As Arizona struggles with a massive budget deficit, it has been able to muster the resources needed to sue the federal government for not securing the border. Arizona wants the federal government to install miles of fence and other barriers. It is also irked because Washington is not reimbursing the state for the costs of incarcerating illegal border crossers. Some of the state’s leaders hope to push matters all the way to the Supreme Court. Although nearly financially insolvent, Arizona has collected $3.7 million for the legal fight.
Arizona is represented in Congress by two senators and eight members of the House of Representatives. Because border issues need federal attention, the state legislature would be more cost effective if it spent its time encouraging the congressional delegation to develop a coherent federal policy. While plowing new legal ground at the state level makes headlines, it doesn’t do much to solve what is an international affairs problem.
The legislature should consider viewing Mexico as a national foreign policy issue instead of an aggravation to Arizona. From Brownsville on the Texas Gulf Coast to San Diego on the Pacific, Mexico shares a nearly 2,000 mile long border with the United States. Being part of the North American land mass, it is not going to go away, the two countries will remain physically connected.
The 1994 North American Free Trade Agreement (NAFTA) linked the economies of Canada, the United States and Mexico. While the Canada-United States part of relationship is working well, Mexico’s policy makers tended to ignore the rural disruption NAFTA implementation would bring with it. The government instituted very few programs to offset the agreement’s impact.
As a result, approximately two million marginal farm jobs in Mexico disappeared. Many of the small farmers pushed out of business could not find work in manufacturing or in the other sectors because Mexican government policies did not foster the creation of the needed jobs.
Mexico’s lackluster long-term economic performance is the basis for many of the problems. Its close ties to the U.S. have in some ways aggravated the situation. These ties are important, however, because the U.S. takes about 80% of Mexico’s exports while providing nearly half of its imports. In 2010, the value of the merchandise trade moving between the two countries amounted to $392 billion. One sign of an improving economy is that Arizona’s exporters shipped $5 billion in merchandise exports to Mexico in 2010, up from $4.5 billion in 2009.
In the overall global competitiveness rankings, the U.S. places 3rd, Canada is 7th while Mexico doesn’t make the list of the top 40. In the global business environment ratings, Canada ranks 4th, U.S. is 13th and Mexico comes in at 35th. In expenditures for research and development, the U.S. ranks 1st in the world, Canada is 8th, Mexico is 25th.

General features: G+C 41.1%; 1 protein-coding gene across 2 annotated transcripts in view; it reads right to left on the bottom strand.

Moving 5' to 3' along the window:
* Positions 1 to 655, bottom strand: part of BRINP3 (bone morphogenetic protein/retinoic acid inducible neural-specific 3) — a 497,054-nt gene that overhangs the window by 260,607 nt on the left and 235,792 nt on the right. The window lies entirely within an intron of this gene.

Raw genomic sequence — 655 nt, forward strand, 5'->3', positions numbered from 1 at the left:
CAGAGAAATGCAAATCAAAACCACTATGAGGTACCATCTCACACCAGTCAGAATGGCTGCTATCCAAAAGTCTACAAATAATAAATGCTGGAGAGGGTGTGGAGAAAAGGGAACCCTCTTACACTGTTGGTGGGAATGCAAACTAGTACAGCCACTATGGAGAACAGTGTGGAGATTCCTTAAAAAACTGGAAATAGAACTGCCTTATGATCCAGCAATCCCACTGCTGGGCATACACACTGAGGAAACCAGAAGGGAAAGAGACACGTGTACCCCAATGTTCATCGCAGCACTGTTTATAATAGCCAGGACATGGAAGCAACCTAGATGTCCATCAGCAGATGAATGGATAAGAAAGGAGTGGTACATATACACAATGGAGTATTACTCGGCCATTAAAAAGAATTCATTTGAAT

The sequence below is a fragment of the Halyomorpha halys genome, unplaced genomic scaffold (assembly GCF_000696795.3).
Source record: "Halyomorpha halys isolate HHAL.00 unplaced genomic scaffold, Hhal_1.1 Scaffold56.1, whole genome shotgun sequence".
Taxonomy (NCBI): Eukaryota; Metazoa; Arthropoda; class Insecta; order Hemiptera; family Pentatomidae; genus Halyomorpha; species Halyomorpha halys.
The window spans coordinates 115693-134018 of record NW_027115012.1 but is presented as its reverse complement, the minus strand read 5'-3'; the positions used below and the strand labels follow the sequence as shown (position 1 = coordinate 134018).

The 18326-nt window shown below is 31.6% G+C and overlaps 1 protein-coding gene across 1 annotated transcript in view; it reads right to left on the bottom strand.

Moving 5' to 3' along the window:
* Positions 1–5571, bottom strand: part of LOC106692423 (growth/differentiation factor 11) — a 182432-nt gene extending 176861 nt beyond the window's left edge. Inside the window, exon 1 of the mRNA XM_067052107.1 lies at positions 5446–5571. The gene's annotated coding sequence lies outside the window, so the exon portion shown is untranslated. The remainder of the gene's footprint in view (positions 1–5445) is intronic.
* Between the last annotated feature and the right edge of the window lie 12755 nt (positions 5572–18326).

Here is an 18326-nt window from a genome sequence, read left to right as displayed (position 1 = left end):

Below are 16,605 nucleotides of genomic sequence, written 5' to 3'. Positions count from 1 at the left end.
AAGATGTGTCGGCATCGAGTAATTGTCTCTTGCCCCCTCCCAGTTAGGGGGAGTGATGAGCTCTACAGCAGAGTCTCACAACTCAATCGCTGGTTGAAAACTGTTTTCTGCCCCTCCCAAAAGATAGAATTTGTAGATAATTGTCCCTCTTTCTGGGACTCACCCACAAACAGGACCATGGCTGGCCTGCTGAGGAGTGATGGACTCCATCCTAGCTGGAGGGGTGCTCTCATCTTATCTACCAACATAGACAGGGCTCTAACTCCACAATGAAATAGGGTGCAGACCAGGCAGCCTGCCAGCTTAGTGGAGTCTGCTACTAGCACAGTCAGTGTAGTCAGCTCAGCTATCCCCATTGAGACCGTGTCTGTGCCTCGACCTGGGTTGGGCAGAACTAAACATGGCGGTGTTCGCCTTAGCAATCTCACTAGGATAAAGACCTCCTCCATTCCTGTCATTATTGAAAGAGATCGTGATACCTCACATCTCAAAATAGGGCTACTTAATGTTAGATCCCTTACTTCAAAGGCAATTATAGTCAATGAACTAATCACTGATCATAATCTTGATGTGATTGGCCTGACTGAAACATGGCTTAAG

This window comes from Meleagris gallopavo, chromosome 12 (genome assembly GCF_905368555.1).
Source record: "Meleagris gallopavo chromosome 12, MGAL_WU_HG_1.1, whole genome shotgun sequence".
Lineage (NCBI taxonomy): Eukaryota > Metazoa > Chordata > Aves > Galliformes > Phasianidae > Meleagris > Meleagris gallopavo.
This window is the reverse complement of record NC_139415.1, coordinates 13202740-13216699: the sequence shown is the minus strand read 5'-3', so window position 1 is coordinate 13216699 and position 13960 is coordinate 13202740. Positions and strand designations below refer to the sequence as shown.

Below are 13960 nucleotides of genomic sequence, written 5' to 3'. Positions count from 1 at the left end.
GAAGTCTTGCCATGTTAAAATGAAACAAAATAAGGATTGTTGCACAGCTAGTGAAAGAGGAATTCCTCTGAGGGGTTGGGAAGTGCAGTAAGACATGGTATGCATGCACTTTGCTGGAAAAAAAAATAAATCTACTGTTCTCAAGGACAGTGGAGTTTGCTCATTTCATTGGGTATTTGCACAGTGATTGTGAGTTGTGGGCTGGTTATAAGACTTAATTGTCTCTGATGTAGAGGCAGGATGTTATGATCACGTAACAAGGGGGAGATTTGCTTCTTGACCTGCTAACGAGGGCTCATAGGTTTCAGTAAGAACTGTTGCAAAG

One statistical area in which Mexico leads its NAFTA partners is in workers’ remittances. It ranks the 3rd in the world, after India and China. Mexican nationals working outside of the country (mostly in the U.S.) are sending home over $20 billion per year. The remittances do much to keep entire sections of the country afloat financially. These remittances should be considered by our lawmakers to be a very effective and cheap form of foreign aid.
The demand for illegal drugs in the U.S. has made Mexico’s problems worse. The ongoing drug wars have virtually shut down the city of Ciudad Juarez across the border from El Paso, causing 70% of the city’s stores to close. While the proposed militarization of the border will slow down drug trafficking, the U.S. needs to do more to dampen down the ravenous demand for illegal products inside its borders.
When President Reagan’s administration ran the program that led to the collapse of the Soviet Union, he didn’t have a bunch of states dancing around in the background insisting that they had the right to run their own foreign affairs. The White House and Congress have allowed the problems with Mexico to slide for too long. Part of the solution will entail getting the Mexican government to implement policies that will promote enough economic growth so that its citizens will not be forced to search for work outside the country. The sooner the Arizona legislature faces this unpopular fact, the sooner it can become part of the solution.